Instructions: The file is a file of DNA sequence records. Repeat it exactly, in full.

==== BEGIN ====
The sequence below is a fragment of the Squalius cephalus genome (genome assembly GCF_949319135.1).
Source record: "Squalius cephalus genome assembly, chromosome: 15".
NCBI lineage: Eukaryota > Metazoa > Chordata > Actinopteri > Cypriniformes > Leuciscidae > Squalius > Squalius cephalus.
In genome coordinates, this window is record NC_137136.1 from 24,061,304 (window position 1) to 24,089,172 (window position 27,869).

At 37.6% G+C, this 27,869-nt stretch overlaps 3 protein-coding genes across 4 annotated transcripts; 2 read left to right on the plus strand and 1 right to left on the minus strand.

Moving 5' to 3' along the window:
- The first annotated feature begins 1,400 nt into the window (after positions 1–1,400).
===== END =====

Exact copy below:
The sequence below is a fragment of the Squalius cephalus genome (genome assembly GCF_949319135.1).
Source record: "Squalius cephalus genome assembly, chromosome: 15".
NCBI lineage: Eukaryota > Metazoa > Chordata > Actinopteri > Cypriniformes > Leuciscidae > Squalius > Squalius cephalus.
In genome coordinates, this window is record NC_137136.1 from 24,061,304 (window position 1) to 24,089,172 (window position 27,869).

At 37.6% G+C, this 27,869-nt stretch overlaps 3 protein-coding genes across 4 annotated transcripts; 2 read left to right on the plus strand and 1 right to left on the minus strand.

Moving 5' to 3' along the window:
- The first annotated feature begins 1,400 nt into the window (after positions 1–1,400).